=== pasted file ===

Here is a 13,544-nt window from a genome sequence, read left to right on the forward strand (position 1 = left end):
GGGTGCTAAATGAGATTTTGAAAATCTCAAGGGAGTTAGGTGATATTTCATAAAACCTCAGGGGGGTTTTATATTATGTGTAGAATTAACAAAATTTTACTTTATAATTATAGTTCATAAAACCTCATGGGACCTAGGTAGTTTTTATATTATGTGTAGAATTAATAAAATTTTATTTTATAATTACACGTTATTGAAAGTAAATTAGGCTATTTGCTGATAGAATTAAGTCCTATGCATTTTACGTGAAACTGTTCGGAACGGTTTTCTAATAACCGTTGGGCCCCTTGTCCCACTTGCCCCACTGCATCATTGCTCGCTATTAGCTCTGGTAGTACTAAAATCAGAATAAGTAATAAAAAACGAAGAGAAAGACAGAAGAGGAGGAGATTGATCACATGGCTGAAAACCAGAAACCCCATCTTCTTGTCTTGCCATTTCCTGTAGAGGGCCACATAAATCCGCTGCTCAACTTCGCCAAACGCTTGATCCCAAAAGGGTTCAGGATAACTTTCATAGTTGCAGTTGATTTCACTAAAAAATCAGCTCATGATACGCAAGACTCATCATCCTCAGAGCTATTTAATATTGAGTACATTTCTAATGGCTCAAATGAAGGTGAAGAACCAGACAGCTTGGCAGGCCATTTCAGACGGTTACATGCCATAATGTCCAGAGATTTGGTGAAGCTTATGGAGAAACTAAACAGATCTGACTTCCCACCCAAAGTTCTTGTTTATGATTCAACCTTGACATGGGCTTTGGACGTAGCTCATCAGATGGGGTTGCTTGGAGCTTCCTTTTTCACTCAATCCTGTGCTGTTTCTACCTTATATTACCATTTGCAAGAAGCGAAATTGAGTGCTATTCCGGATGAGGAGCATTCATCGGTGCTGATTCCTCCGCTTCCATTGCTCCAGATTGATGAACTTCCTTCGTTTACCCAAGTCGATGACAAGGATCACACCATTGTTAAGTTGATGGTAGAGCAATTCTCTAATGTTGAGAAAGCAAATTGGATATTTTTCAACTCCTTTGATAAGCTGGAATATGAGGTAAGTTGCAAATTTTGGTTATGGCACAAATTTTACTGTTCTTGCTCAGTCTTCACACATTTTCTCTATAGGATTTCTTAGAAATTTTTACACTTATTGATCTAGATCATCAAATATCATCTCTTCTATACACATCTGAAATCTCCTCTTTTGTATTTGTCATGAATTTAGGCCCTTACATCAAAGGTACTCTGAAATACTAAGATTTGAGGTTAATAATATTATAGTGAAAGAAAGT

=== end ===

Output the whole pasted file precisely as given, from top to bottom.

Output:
Here is a 13,544-nt window from a genome sequence, read left to right on the forward strand (position 1 = left end):
GGGTGCTAAATGAGATTTTGAAAATCTCAAGGGAGTTAGGTGATATTTCATAAAACCTCAGGGGGGTTTTATATTATGTGTAGAATTAACAAAATTTTACTTTATAATTATAGTTCATAAAACCTCATGGGACCTAGGTAGTTTTTATATTATGTGTAGAATTAATAAAATTTTATTTTATAATTACACGTTATTGAAAGTAAATTAGGCTATTTGCTGATAGAATTAAGTCCTATGCATTTTACGTGAAACTGTTCGGAACGGTTTTCTAATAACCGTTGGGCCCCTTGTCCCACTTGCCCCACTGCATCATTGCTCGCTATTAGCTCTGGTAGTACTAAAATCAGAATAAGTAATAAAAAACGAAGAGAAAGACAGAAGAGGAGGAGATTGATCACATGGCTGAAAACCAGAAACCCCATCTTCTTGTCTTGCCATTTCCTGTAGAGGGCCACATAAATCCGCTGCTCAACTTCGCCAAACGCTTGATCCCAAAAGGGTTCAGGATAACTTTCATAGTTGCAGTTGATTTCACTAAAAAATCAGCTCATGATACGCAAGACTCATCATCCTCAGAGCTATTTAATATTGAGTACATTTCTAATGGCTCAAATGAAGGTGAAGAACCAGACAGCTTGGCAGGCCATTTCAGACGGTTACATGCCATAATGTCCAGAGATTTGGTGAAGCTTATGGAGAAACTAAACAGATCTGACTTCCCACCCAAAGTTCTTGTTTATGATTCAACCTTGACATGGGCTTTGGACGTAGCTCATCAGATGGGGTTGCTTGGAGCTTCCTTTTTCACTCAATCCTGTGCTGTTTCTACCTTATATTACCATTTGCAAGAAGCGAAATTGAGTGCTATTCCGGATGAGGAGCATTCATCGGTGCTGATTCCTCCGCTTCCATTGCTCCAGATTGATGAACTTCCTTCGTTTACCCAAGTCGATGACAAGGATCACACCATTGTTAAGTTGATGGTAGAGCAATTCTCTAATGTTGAGAAAGCAAATTGGATATTTTTCAACTCCTTTGATAAGCTGGAATATGAGGTAAGTTGCAAATTTTGGTTATGGCACAAATTTTACTGTTCTTGCTCAGTCTTCACACATTTTCTCTATAGGATTTCTTAGAAATTTTTACACTTATTGATCTAGATCATCAAATATCATCTCTTCTATACACATCTGAAATCTCCTCTTTTGTATTTGTCATGAATTTAGGCCCTTACATCAAAGGTACTCTGAAATACTAAGATTTGAGGTTAATAATATTATAGTGAAAGAAAGT